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Orthopaedic Skills And Examination
Wash your hands
Introduce yourself to the patient
Explain that you would like to examine their knee joint
Check whether they are in any pain and which the ‘bad’ knee is
Inspect whilst standing
- Skin: Scars, swelling, erythema
- Muscle: Quadriceps wasting, effusions
- Bone & Joint: Valgus/varus deformity. Valgus =knees come together, varus = bow-legged
Check the front, back and side of their legs
Ask the patient to walk a short distance as a good screening test
You may wish to inspect the knee again with the patient lying down
Sit the patient on the examination couch and look at their flexed knee
Palpate the joint line
With the patient sitting you may wish to test patella tracking
Place your thumb and middle finger either side of the patella and use your index finger to feel the top of the patella
Ask the patient to extend their knee from a flexed position
With the patient lying supine compare sides.
- Temperature: compare sides with the back of your hand
- Stroke test for effusions: empty the medial compartment with your hand by massaging fluid up and into the lateral side. Then apply pressure over lateral side whilst holding your other hand above the patella. Watch the medial gutter whilst doing this: it will balloon if there is an effusion.
- Palpate Joint Margin: Bend knee to 90 degrees with foot on bed. Palpate joint line for tenderness (meniscal pathology), and the medial/lateral collaterals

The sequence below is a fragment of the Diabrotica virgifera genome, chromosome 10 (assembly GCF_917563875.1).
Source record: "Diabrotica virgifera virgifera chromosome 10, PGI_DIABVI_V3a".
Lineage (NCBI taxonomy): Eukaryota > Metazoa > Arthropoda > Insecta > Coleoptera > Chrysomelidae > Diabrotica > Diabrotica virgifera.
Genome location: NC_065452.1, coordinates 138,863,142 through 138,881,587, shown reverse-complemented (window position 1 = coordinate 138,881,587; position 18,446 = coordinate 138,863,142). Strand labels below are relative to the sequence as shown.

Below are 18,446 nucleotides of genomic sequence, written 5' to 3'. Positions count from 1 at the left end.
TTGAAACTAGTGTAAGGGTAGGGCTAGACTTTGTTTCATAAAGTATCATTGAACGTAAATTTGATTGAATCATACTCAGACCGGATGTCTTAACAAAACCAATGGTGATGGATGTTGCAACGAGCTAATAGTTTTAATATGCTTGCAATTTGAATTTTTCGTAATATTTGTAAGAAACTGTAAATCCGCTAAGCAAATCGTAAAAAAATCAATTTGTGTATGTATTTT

- Examine popliteal fossa for cysts, aneurysm
- Move patella from side to side (knee slightly flexed)
- Flexion (0-130°): bend their leg whilst putting a hand on their knee and feeling for crepitus. Their heel should be able to touch their buttocks
- Extension (0-15° ): Lift the patients leg in the air with your hand on their ankle (ask the patient to let you take their weight). If the leg extends fully then there is no fixed flexion
- Collateral ligaments: flex knee to 20 degrees and apply varus/valgus stress
- Anterior/posterior draw test: With the knee at 90 degrees, look from the side for sag of tibia in relation to femur (tear of posterior cruciate). Now anchor the foot by sitting on the end of the toes (be very careful not to hurt the patient). Grab the leg below the knee with both hands and push it back (posterior draw for posterior cruciate tear) and pull forward (anterior draw test for anterior cruciate tear). The angle you should be drawing is parallel to the line of the femur. There should be slight but not excessive draw in each direction.
- Lachman's Test for anterior cruciate injury: bend the patient's leg to 30 degrees and grasp above the knee with one hand and below with the other. Apply slow pressure to the back of the proximal tibia (below the knee), increased laxness indicates injury.
- Pivot shift test for anterior cruciate rupture: Probably best to avoid in an exam as it can be painful. Flex the knee fully with the foot internally rotated. Apply slight valgus strain to the knee as it is slowly extended. A positive test is indicated by a click as the tibia shifts anteriorly on extension.
- McMurray's test for meniscal tears: McMurray's test is performed with the patient lying flat (non-weight bearing). Bend the knee and place one hand on the lateral side to stabilize the joint and provide a valgus stress. The other hand rotates the leg externally while extending the knee. A click is felt over the meniscus tear as the knee is brought from full flexion to 90 degrees of flexion.
Wash your hands
State that you would like to:
- Examine the joint above and below (hip and ankle)
- Get AP, lateral and skyline patella radiographs of the knee
- Assess the patient’s general fitness for surgery